Shade Whitesel: So that's what I want the dog learning and the handler concentrating on.
Melissa Breau: You mentioned feet, stillness, those pieces in there. What do we do to get that? What's the secret to getting a position change that doesn't come with all this extra foot movement?
Shade Whitesel: First of all, the dog really needs the strength to be able to do it. I don't think this comes for free. I think the dog needs to develop the core strengths and the ability of the shoulders to either push back or pull forward, depending on what you're teaching them. I think that's a much bigger deal, the physicality of it, than we teachers or that I actually realized, is the dog really, really needs the physical strength. They need the flexibility to do it, they need the knowledge, of course, of how to move, and then the communication from the handler.
The handler needs to know the exact criteria of what they're actually teaching and how to communicate that. I'm not giving any recipe here, but it really is the dog being physically able to do it, and then the handler having the teaching ability to communicate the specific criteria that they're looking for.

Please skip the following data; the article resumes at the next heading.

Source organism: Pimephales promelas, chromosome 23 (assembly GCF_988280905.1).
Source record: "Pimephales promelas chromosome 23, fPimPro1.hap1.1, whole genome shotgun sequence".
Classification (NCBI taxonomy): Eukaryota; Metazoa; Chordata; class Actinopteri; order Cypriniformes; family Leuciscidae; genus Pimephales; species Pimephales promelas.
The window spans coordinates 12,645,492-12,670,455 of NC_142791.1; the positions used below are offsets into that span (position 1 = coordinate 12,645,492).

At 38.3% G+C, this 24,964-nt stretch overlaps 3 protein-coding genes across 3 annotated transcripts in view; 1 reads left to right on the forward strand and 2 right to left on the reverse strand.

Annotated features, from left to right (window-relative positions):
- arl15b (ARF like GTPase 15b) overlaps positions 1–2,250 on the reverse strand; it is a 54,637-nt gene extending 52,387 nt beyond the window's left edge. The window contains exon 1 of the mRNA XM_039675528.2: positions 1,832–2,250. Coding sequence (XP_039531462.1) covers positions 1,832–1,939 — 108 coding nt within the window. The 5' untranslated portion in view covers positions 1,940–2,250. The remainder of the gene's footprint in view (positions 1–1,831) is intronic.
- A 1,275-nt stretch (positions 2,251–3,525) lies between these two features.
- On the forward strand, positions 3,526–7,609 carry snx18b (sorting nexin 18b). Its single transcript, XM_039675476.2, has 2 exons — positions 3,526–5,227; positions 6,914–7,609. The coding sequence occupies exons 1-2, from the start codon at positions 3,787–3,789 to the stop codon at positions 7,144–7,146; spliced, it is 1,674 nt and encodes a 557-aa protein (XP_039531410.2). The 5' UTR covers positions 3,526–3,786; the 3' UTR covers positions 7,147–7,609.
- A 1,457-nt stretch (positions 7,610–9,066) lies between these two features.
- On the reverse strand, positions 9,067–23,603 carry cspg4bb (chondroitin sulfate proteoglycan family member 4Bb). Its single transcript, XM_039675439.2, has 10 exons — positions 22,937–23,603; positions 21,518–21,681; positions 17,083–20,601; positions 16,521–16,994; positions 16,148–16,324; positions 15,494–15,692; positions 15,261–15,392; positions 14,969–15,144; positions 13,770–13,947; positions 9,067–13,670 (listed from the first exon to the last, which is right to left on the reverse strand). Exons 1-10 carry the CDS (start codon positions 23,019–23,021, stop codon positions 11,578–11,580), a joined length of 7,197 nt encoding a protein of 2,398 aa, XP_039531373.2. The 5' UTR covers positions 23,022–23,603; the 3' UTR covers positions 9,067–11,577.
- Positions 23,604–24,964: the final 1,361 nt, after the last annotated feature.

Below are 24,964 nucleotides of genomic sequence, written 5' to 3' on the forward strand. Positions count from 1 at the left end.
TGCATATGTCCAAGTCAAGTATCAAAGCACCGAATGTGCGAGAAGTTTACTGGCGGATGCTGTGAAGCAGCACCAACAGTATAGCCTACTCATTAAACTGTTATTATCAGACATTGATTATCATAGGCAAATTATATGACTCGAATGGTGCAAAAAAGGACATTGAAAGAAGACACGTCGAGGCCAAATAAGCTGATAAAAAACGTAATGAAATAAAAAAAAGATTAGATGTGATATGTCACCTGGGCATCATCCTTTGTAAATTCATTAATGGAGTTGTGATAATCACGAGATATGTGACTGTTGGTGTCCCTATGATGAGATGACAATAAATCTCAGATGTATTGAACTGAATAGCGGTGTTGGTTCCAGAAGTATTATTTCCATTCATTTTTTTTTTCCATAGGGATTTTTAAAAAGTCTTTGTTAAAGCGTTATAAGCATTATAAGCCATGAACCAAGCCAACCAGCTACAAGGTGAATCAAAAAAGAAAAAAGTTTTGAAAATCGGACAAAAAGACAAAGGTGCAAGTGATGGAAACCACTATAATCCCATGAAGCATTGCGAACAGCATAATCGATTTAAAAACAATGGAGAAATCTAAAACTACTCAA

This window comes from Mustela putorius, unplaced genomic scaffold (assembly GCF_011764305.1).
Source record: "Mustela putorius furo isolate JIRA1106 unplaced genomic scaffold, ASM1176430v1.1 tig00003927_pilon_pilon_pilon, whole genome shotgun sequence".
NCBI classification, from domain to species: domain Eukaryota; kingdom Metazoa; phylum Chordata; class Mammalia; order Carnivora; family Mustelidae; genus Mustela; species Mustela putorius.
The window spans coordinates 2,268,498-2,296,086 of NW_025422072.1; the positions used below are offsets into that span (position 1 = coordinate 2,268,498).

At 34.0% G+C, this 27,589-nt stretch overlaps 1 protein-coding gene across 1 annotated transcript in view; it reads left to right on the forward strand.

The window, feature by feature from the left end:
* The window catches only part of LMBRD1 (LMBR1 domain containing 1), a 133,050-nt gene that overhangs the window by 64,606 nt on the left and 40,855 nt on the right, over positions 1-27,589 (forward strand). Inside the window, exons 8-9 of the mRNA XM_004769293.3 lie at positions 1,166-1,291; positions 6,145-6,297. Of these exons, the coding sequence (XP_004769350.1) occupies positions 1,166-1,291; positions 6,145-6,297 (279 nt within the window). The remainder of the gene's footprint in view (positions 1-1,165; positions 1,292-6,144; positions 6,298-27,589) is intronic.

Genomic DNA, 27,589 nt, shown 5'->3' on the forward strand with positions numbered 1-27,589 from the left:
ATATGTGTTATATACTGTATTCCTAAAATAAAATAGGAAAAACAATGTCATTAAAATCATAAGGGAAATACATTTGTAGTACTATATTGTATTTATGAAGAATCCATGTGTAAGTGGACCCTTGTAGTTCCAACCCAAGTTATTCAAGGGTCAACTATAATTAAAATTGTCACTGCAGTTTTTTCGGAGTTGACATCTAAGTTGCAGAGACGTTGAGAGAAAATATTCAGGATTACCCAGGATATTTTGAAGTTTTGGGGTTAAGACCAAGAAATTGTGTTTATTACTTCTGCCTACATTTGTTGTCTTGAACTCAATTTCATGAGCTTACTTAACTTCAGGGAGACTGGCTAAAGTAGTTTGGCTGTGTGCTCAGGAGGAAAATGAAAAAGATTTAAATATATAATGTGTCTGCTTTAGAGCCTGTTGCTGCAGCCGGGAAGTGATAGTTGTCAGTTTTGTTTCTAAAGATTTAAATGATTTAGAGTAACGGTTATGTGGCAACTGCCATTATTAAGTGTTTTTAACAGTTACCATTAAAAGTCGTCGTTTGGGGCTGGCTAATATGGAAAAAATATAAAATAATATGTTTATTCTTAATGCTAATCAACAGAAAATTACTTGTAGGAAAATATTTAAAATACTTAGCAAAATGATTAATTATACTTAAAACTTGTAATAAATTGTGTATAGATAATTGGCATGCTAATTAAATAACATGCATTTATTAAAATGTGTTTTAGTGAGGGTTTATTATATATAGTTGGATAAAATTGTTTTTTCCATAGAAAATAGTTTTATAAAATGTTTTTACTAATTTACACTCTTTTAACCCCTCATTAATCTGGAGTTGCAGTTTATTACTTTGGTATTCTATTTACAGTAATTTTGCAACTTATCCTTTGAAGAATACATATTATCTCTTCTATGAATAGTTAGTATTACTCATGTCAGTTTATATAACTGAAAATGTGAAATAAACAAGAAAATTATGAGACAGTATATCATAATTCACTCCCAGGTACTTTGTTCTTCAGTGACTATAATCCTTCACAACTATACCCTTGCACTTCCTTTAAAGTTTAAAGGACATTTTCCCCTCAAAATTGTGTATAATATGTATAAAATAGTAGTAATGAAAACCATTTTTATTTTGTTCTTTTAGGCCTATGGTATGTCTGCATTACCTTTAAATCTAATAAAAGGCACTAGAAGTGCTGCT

This is dog and team dependent, so I'm not going to expect everyone to have no foot movement at all. I don't want to totally concentrate on that because some dogs can't do it, and some handlers aren't going to be able to … some dogs aren't going to be able to do it. But also some handlers aren't going be able to concentrate enough on it in order to keep the joy and the motivation as well that the dog needs.
So it's always a thing as well that we need joy, and we need confidence, and we need sureness, we need motivation, and we need the ability to convey that to the dog and the handler team. Hopefully that makes sense.
Melissa Breau: Yeah. Without getting too nitpicky, in other words, to the point where it becomes demotivating.
Shade Whitesel: Right, exactly. We want to be picky, and I want us to have criteria, but I don't want us to suck all the joy out of it. If we get totally demotivating to the dog, that's not fun either. So hopefully in this class we're going to be able to get that nice balance for the dog and handler teams.
Melissa Breau: We talked about the foot stillness piece. What are some of the other pieces of teaching positions that handlers and their dogs tend to struggle with?